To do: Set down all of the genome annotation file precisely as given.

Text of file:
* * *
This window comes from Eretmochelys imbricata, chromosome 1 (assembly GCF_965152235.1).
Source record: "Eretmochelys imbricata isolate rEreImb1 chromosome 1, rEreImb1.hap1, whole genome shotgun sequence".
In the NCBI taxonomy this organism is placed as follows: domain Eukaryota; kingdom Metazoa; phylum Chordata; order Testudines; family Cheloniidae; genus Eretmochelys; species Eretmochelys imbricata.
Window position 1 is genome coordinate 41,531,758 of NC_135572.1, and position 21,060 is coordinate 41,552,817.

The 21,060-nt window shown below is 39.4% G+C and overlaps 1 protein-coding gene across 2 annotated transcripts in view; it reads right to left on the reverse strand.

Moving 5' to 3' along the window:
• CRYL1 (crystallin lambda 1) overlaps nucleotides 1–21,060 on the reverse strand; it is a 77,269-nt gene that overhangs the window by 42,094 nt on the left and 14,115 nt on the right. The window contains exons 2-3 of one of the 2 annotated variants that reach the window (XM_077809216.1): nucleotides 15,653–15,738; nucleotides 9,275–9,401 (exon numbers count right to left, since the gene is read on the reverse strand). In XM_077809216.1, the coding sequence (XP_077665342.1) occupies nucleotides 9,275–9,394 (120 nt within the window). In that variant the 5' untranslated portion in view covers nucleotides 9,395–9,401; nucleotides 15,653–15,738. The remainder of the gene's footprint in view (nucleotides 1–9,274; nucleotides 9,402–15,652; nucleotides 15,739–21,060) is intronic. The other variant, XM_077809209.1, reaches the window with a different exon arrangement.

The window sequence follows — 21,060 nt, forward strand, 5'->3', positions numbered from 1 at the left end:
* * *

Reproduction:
This window comes from Eretmochelys imbricata, chromosome 1 (assembly GCF_965152235.1).
Source record: "Eretmochelys imbricata isolate rEreImb1 chromosome 1, rEreImb1.hap1, whole genome shotgun sequence".
In the NCBI taxonomy this organism is placed as follows: domain Eukaryota; kingdom Metazoa; phylum Chordata; order Testudines; family Cheloniidae; genus Eretmochelys; species Eretmochelys imbricata.
Window position 1 is genome coordinate 41,531,758 of NC_135572.1, and position 21,060 is coordinate 41,552,817.

The 21,060-nt window shown below is 39.4% G+C and overlaps 1 protein-coding gene across 2 annotated transcripts in view; it reads right to left on the reverse strand.

Moving 5' to 3' along the window:
• CRYL1 (crystallin lambda 1) overlaps nucleotides 1–21,060 on the reverse strand; it is a 77,269-nt gene that overhangs the window by 42,094 nt on the left and 14,115 nt on the right. The window contains exons 2-3 of one of the 2 annotated variants that reach the window (XM_077809216.1): nucleotides 15,653–15,738; nucleotides 9,275–9,401 (exon numbers count right to left, since the gene is read on the reverse strand). In XM_077809216.1, the coding sequence (XP_077665342.1) occupies nucleotides 9,275–9,394 (120 nt within the window). In that variant the 5' untranslated portion in view covers nucleotides 9,395–9,401; nucleotides 15,653–15,738. The remainder of the gene's footprint in view (nucleotides 1–9,274; nucleotides 9,402–15,652; nucleotides 15,739–21,060) is intronic. The other variant, XM_077809209.1, reaches the window with a different exon arrangement.

The window sequence follows — 21,060 nt, forward strand, 5'->3', positions numbered from 1 at the left end: